I was only six years old, but I’ll never forget the first time I understood what it meant to be an American.
It was the middle of a long, dreary winter, the kind that leaves you doubting spring might ever triumph. From the muted overcast sky to the dingy, weeks-old snow covering the ground, the world seemed strangely faded and somber.
It matched the mood of my first grade teacher as she gently tried to explain the war that was raging halfway around the world.
Operation Desert Storm was underway on the unforgiving deserts of the Middle East. Back home, the Gulf War had launched turmoil in some of our young lives, too; my hometown is just a few miles from a large Air Force base, so some of my classmates had fathers, uncles, brothers who’d been deployed to fight a bad guy named Saddam Hussein.
It was pretty heavy stuff for kids just learning to decipher phonics and arithmetic to comprehend.
We started each day reciting the Pledge of Allegiance, our small hands splayed over our hearts. The flag was mounted high on the wall in the corner of the classroom; it was small, but it sure seemed mighty.
“I pledge allegiance to the Flag of the United States of America, and to the Republic for which it stands…”
My heart stirred beneath my hand with a kind of pride and gratitude I recognize now was patriotism. I may not have understood the why behind the fighting, but I sensed the gravity of it all. The grown-ups I knew were worried but brave. Tankers rumbled across dusty deserts on our television screens at night, their red, white, and blue flags whipping in the wind. Americans were rising to the challenge of defending liberty and justice overseas—and supporting each other with kindness and compassion back home.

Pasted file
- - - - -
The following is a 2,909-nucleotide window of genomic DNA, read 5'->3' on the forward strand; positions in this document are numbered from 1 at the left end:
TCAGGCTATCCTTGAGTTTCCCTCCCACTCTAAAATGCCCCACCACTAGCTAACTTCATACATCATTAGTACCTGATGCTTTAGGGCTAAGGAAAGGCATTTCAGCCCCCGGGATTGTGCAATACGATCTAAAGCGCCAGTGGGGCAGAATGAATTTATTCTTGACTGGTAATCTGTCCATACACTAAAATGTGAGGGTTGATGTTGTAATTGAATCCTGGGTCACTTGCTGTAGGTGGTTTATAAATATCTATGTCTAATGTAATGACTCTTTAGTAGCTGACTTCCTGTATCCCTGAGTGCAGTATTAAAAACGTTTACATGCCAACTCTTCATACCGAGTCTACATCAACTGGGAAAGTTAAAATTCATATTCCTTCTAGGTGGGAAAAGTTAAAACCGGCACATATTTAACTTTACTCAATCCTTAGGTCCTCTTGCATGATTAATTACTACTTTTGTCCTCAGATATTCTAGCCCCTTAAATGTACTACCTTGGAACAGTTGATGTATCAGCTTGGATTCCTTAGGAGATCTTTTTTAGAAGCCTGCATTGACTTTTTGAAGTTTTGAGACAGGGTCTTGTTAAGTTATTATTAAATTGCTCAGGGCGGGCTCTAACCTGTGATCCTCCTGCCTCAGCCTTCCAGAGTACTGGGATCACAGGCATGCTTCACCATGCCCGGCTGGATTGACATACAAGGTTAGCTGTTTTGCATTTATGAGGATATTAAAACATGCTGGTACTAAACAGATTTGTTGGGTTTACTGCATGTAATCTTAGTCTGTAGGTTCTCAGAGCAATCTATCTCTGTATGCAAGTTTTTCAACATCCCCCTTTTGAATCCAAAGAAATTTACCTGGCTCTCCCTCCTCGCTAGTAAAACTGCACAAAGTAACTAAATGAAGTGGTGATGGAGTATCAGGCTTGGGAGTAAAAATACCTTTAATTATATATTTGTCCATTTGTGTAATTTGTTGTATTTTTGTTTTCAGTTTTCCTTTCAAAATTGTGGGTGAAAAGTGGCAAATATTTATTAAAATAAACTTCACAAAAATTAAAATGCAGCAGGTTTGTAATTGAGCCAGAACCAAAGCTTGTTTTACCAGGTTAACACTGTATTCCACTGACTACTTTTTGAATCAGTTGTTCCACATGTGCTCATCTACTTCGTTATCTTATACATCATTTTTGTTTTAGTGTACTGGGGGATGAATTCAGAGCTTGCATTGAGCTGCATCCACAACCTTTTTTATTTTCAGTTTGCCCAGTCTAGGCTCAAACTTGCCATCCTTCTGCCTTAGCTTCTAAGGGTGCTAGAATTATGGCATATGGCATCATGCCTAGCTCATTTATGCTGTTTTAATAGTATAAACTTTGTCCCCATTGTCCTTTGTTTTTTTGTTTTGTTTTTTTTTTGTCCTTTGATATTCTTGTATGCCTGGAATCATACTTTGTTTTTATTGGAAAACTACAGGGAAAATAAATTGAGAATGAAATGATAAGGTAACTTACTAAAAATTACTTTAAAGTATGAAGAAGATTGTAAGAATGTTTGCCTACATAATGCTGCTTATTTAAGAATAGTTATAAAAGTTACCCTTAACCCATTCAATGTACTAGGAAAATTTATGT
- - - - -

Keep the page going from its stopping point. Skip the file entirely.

No wonder that little flag on the classroom wall looked so formidable.
The flag has been in the news in recent days, at the center of a firestorm between players in the National Football League and the President of the United States. Some players have started kneeling during the National Anthem as a way of protesting perceived social and racial injustices across the country. President Donald Trump took issue with the demonstration and turned to his Twitter account to denounce their actions.
My Facebook feed has been lighting up with opinions on the topic, ranging from “How dare they not stand for the National Anthem!” to “How dare anyone question their right not to stand”
I’ll let you Google the details, but allow me to summarize: it’s all exhausting.
I wish I could hit the pause button on the national frenzy du jour and transport every last one of us to my first-grade classroom, for just a moment. We understood something then, at six years old, that I fear we’re losing sight of today, something we desperately need to reclaim: reverence and respect.
Reverence, for me, means standing for the National Anthem and placing my hand over my heart.
Reverence, for you, might mean taking a knee as the anthem plays as an act of peaceful protest.
Respect for all of us means we understand the American flag extends each one of us the freedom to do either.
“…one nation, Under God, indivisible, with liberty and justice for all.”